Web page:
One of the ways that Loring found to be more efficient in her work was to make sure she had a solid plan and strategy for how she would be using her time in the lab in advance. “I’ve always been the kind of person who likes to plan their week in advance, but when we were out of the lab between March and June, I really outlined the final experiments I knew I had to do and used that time to plan and map out a strategy to implement once we got back.”

Likewise, Shen had to find a way to be efficient in the lab. “It really made me realize how important it was to make that time in the lab productive time,” said Shen. “If there was an experiment that I knew might take five days to run I’d make sure to start it on a Wednesday instead of a Monday so it could run over the weekend.”

As she was finishing up her PhD work, Loring was also busy interviewing for jobs and planning for her career after graduation. “There was a lot of uncertainty because I wasn’t sure about where I was going to go or what exactly I was going to do after graduation because of the pandemic. At the same time, there were these important experiments that needed to be done. There wasn’t a lot of down time.”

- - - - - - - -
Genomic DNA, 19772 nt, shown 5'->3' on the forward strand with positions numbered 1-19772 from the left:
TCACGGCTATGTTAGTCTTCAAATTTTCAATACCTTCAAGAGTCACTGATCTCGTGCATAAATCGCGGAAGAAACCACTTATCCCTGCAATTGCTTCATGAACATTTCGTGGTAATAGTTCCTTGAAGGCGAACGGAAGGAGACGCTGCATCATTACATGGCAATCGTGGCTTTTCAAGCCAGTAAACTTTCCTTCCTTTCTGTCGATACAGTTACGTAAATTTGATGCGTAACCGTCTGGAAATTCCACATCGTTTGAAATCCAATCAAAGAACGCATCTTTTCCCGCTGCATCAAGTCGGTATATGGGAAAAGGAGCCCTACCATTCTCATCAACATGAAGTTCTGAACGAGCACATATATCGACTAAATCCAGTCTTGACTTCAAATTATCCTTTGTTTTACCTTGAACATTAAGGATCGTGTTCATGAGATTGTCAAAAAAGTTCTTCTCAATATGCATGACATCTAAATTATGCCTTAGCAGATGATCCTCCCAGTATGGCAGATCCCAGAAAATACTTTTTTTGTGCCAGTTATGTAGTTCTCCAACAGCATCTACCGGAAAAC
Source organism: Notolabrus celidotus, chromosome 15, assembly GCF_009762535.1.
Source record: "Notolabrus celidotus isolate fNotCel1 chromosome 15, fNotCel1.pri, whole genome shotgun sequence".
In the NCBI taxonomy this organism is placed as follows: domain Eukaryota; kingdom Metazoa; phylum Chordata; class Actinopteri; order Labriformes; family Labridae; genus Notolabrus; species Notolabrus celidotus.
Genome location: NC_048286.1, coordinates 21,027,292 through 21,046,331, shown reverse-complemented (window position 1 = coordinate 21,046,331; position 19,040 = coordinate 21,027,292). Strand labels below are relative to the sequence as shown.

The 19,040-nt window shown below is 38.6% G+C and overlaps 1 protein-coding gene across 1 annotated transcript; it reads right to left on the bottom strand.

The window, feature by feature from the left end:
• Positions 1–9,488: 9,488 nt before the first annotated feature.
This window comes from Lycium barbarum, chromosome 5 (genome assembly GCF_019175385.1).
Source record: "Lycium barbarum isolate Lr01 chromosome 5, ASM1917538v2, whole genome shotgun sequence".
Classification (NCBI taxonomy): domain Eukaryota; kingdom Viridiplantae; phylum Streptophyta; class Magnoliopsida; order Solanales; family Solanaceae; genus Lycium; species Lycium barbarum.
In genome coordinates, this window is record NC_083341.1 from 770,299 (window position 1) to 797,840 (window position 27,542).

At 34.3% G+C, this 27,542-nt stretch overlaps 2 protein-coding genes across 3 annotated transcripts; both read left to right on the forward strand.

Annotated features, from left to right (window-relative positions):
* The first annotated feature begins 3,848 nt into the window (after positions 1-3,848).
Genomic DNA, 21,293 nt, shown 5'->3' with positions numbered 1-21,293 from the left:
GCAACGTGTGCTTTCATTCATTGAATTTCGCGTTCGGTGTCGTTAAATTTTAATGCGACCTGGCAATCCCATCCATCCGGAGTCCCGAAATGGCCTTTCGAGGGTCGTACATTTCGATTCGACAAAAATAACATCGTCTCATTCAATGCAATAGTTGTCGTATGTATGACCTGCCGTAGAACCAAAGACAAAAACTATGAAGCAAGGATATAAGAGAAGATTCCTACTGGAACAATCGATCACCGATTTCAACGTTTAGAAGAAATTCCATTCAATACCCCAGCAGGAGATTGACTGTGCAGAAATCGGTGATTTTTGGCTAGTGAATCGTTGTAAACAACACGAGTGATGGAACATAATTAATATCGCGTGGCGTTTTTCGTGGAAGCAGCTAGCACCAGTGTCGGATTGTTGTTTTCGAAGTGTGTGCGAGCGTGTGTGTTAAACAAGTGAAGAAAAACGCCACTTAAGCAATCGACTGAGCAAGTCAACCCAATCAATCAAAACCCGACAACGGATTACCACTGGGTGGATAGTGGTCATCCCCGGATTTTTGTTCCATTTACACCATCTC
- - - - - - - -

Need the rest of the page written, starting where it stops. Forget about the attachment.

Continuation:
Ultimately, Loring landed at Health Advances as a strategic consultant for the health care industry. She started at Health Advances in January. Meanwhile, work she did for her dissertation is being reviewed for publication and the work she started in the lab is being continued by another GSBS student.

An unforeseen hurdle for Shen was the process of submitting his work for publication. As the lockdown continued, many scientists spent time away from the lab analyzing old data and writing. Suddenly, scientific journals were being inundated with articles for publication. At the same time, research on the SARS-CoV-2 virus was ramping up and scientists were eager to get out their findings, hoping that what they’d learned could be used to ease the pandemic. According to Shen and Dr. Baehrecke, the process of getting their article reviewed was a struggle.

“It makes it hard on the students,” said Baehrecke. “We were submitting articles to multiple journals that weren’t even getting reviewed.

“I think there is a silver lining for this year’s class,” said Baehrecke. “This cohort of students has learned to be much more efficient writers. I think they’ve also had to be more independent in their thinking. They have learned at a very early stage how to be autonomous and strategic with their science. The plans and datasets they’re coming to me with are more developed and much further along than they might have been previously. In the long run, I think these students are better prepared for careers in science having gone through this experience.”

Shen added, “It was tough. It was stressful. But in the end, it got done. I think, more important than the science, was the life lessons we learned from having gone through this journey.”